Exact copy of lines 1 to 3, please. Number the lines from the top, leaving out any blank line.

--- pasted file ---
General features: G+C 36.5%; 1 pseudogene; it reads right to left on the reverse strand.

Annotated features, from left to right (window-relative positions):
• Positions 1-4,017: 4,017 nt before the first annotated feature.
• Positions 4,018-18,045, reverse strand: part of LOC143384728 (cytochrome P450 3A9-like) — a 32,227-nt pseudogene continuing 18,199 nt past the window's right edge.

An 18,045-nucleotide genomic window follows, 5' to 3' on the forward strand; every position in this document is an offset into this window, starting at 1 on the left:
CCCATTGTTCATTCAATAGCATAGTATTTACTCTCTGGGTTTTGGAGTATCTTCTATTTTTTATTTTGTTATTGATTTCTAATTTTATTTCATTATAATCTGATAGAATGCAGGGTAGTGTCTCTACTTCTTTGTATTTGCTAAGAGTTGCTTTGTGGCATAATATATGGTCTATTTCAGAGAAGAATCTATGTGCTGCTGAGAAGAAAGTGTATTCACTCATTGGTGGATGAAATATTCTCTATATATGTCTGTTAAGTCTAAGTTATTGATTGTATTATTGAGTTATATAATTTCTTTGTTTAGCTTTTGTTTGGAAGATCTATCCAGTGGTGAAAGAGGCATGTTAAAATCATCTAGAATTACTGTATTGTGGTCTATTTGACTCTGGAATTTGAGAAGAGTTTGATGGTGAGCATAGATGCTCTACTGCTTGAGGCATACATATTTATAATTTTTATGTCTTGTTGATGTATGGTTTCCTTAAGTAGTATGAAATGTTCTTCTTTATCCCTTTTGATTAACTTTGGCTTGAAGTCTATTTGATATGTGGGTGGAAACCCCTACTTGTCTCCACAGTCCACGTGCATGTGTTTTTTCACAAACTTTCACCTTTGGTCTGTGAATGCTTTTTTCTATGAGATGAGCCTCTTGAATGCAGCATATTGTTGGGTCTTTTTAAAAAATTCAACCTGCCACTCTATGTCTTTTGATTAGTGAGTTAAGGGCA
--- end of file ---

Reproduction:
General features: G+C 36.5%; 1 pseudogene; it reads right to left on the reverse strand.

Annotated features, from left to right (window-relative positions):
• Positions 1-4,017: 4,017 nt before the first annotated feature.